Intangibles: Potential. Most insiders said they would choose Towns over Okafor, and likely No. 1 overall. “If I was starting a team and this was the first pick and my first player, I don’t think you can go wrong with either [Okafor or Towns],” the former general manager said, “but I think Karl Towns has more upside eventually.”
Questions: Consistency. “There was a knock on Karl early that he would tend to disappear in games,” the former general manager said. “He would have a great half, and then he would have a non-half. And hoping he can put 36 minutes, 40 minutes together in an NBA game is really what you want to try to get.”
Comparisons: A bigger Al Horford. “He’s a guy who can rebound, defend, score—just a good all-around big man,” the former general manager said. “Now you couple that with the ability to step out on the perimeter and shoot the ball, it makes him very effective. So he’s a very intriguing prospect.”
Kristaps Porzingis- Latvia
Offense: “Zinger,” as he’s called overseas, is a stretch 4 who possesses athletic talents that few his size have: long arms, quick feet and explosive lift. “With our league obsessed so much with potential, his combination of age, upside and athletic abilities alone makes him a lottery candidate,” a Western Conference international scout said. “But he’s very hard to project and will not help you win games for at least a couple years.”
Porzingis excels in catch-and-shoots, pick-and-pops and the high to mid-post, mostly with a turnaround jumper. “He learned the game from the outside in, so he’s a face-up player at this moment,” said longtime international scout Tim Shea. He noted that Porzingis is working on his low-post game with Audie Norris, the assistant and big man coach for the CB Sevilla basketball club in Spain. “Audie was an interior player in the states,” Shea said, “so Zinger has gained a little bit of dimension with his back to the basket. He’s learning how to use his body and feet to gain a low center of gravity and more favorable position inside.”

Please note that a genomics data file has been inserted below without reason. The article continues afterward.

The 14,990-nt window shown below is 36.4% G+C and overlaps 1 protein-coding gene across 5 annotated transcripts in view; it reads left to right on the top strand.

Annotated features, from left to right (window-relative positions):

Defense: Porzingis is offensive-minded and not a “human eraser,” Shea’s term for a dominant defensive player in the paint. But the Latvian did average just over one block per game this season, while only having his own shot swatted six times in 32 games, according to Shea. In addition, his defensive presence was felt.
“He literally unfolds out on the court. He’s just got incredible length,” the former general manager said. “He definitely changed a lot of shots just by coming over and making sure that he chased the shot, and he didn’t do it flat-footed. He got off the ground to do it.”
Improvements: In addition to his low-post game, rebounding is a point of emphasis. “He should get about five rebounds per game just because of his height, but will he get another three or four out of skill and effort?” the former general manager said. There’s also the issue of passing. According to the West international scout, he only had 26 assists in 1,000-plus minutes.
Intangibles: Shea brought up two things: his passion for the game and his humble approach. “A lot of times the difference between the Europeans and the Americans is the Europeans really like playing basketball, and the Americans love playing basketball,” Shea said. “There’s a difference in philosophy, where sometimes Europeans aren’t accustomed to the American competitive spirit. Like with Jan Vesely, he didn’t love basketball. With Zinger, he loves being out on the court, and he wants to go to the states to play in the NBA.”